Mr. G. B. Chicken, Master, Indian Navy, of the Dehree Naval Brigade, and Lieutenant and Adjutant Nolan, of the 2nd Bengal Police Battalion, both Volunteers, doing duty with my troop, rendered me the greatest assistance and service. The former Officer, who, I regret to say, was most severely wounded, performed a very gallant act, in charging into the jungle, and attacking a body of some 20 Sepoys, who were preparing to rally and open fire upon the now scattered pursuers. Surrounded on all sides, but fighting desperately, he would have been cut to pieces, had not Lance Duffadar Kala Khan, Duffadar Ukber Khan, and Trooper Shabaz Khan, of the 1st Bengal Police Cavalry, with Trooper Dhull Sing, of the 3rd Seikh Irregular Cavalry, dashed into the crowd to his rescue, and routed it after killing several of the enemy.[6]

A note was attached from Captain Rattray, commanding officer of the Bengal Military Police Battalion that included the following:

It is also my pleasing duty to bring forward the name of George Bell Chicken, Master, Indian Navy. This officer volunteered for service with my corps when it started from Dehree, with a determination as he expressed it, to win his medal, and nobly has he earned it; he, as Lieutenant Baker writes, charged into the middle of a considerable number of the enemy, and he succeeded in killing five before he was cut down himself. I consider this officer as well worthy the consideration of Government.[7]

This note was forwarded to Lieutenant-Colonel W. W. Turner, Commander of the Troops on the Grand Trunk Road, who attached the following about Mr. Chicken:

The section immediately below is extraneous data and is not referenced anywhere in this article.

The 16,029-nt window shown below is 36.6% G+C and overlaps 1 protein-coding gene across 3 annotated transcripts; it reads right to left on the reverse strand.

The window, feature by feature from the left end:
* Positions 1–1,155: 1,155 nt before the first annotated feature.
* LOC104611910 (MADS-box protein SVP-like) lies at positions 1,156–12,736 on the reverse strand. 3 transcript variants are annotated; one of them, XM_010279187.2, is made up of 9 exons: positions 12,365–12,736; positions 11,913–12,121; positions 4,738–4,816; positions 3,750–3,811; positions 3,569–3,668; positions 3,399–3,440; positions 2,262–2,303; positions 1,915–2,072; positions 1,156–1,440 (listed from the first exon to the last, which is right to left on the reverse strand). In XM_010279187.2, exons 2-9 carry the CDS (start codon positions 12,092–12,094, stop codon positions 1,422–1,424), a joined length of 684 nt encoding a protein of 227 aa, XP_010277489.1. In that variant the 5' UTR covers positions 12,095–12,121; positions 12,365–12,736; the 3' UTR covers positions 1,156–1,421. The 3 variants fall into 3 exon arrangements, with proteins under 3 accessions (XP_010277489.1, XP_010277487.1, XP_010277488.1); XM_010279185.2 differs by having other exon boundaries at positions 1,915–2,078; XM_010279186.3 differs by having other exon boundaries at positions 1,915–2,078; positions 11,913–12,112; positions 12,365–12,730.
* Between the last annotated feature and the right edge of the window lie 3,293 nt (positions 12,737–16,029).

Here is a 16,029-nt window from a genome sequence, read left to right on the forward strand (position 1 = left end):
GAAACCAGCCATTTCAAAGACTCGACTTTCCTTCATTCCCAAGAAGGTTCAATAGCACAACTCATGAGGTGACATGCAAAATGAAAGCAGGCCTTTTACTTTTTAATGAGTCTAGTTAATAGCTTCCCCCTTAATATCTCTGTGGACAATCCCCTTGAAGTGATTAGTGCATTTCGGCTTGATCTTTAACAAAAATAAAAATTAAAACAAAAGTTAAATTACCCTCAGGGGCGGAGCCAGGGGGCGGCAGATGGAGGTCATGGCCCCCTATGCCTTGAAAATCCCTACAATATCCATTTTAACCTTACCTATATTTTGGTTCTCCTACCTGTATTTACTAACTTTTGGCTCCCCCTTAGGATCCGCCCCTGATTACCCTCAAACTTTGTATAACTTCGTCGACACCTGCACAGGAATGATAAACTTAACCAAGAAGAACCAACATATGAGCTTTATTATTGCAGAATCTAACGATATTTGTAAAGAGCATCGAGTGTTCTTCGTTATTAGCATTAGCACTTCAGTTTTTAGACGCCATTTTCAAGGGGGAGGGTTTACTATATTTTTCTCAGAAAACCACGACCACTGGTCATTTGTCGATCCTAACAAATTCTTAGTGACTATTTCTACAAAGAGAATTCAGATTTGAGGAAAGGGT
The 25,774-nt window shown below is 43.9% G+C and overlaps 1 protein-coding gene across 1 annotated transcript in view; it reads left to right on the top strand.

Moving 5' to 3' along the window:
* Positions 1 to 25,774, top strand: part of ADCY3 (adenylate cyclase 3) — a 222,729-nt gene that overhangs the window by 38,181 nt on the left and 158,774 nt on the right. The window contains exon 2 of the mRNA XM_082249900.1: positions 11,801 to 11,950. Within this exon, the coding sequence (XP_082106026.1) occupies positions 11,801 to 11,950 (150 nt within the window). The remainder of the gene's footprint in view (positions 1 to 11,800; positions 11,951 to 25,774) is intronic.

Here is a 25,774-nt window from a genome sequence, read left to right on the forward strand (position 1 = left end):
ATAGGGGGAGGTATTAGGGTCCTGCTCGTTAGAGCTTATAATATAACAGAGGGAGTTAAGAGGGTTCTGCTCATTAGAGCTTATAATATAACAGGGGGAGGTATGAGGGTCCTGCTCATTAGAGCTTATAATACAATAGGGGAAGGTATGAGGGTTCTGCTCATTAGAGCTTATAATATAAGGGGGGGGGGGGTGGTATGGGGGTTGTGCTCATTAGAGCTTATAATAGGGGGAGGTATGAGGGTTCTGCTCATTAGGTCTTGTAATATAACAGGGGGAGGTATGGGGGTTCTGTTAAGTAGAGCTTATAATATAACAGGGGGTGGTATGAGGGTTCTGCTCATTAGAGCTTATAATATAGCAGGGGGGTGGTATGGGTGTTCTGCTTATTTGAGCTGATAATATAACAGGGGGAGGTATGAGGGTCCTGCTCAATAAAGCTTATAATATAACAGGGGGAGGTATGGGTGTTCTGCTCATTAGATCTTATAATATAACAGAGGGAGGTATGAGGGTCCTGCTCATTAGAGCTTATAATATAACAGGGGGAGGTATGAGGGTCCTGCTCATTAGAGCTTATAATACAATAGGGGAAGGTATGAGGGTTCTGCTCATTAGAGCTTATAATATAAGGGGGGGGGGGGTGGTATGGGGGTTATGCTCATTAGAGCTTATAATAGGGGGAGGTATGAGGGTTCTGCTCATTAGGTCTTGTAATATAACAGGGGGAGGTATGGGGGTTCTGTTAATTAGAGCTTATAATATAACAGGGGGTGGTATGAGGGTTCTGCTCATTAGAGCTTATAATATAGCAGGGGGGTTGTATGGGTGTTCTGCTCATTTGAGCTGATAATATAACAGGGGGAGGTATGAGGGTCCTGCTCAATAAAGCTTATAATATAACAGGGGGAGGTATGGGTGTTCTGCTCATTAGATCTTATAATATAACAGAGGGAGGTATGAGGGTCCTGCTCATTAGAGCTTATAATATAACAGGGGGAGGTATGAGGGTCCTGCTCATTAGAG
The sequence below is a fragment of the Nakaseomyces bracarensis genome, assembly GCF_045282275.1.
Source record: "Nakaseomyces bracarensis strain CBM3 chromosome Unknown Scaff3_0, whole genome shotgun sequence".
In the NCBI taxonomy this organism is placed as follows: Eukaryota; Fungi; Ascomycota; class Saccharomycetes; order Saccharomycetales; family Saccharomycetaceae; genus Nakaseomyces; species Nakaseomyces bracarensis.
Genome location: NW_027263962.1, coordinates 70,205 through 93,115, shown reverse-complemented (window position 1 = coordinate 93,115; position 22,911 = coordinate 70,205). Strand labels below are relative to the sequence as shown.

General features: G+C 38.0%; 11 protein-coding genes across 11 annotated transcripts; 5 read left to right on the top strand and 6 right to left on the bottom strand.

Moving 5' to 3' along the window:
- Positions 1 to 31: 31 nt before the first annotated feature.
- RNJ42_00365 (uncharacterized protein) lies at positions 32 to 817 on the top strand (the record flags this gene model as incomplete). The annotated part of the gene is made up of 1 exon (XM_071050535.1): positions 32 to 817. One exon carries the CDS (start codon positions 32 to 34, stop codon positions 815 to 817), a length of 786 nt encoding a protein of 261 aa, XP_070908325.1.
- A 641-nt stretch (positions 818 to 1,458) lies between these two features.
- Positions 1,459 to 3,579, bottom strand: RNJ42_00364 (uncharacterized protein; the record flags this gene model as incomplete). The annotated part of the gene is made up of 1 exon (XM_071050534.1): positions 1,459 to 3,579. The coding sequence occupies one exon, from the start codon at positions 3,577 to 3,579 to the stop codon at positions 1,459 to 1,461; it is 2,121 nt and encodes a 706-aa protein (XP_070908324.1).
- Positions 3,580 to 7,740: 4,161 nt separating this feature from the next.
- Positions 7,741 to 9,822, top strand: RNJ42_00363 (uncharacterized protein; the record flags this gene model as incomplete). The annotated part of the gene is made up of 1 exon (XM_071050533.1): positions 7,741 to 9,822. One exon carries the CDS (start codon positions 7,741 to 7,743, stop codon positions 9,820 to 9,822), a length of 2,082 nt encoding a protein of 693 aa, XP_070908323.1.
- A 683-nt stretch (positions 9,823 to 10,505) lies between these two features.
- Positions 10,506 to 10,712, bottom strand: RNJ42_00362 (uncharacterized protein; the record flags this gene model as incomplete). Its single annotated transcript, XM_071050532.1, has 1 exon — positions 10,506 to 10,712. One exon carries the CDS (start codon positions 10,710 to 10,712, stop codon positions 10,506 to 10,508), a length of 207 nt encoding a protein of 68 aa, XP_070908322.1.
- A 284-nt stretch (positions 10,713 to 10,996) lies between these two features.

I beg most respectfully and warmly to request, that the Brigadier-General will be pleased to bring to the notice of his Excellency the Commander-in-Chief, the judgement and gallantry of Lieutenant Baker, who on all former occasions has shown a marked zeal and intelligence, and the officers named by him, particularly Mr. Chicken, Master, Indian Naval Brigade, who was severely wounded.[8]

When this note reached the Commander-in-Chief of the Army in India, Lord Clyde, the following was included in a note sent to the Governor-General Lord Canning:

I have the honour to request, on the part of his lordship, that you will have the goodness to direct the attention of the Right Honourable the Governor-General to the brilliancy of the exploit performed by Lieutenant G. C. Baker, of the Bengal Police Battalion, which is deserving of the highest encomium, on account both of conception and execution. His lordship is of opinion that the Victoria Cross should be awarded to Lieutenant Baker, and to Mr. Chicken, of the Indian Navy, and he will take immediate measures for the execution of his intention in this respect.[9]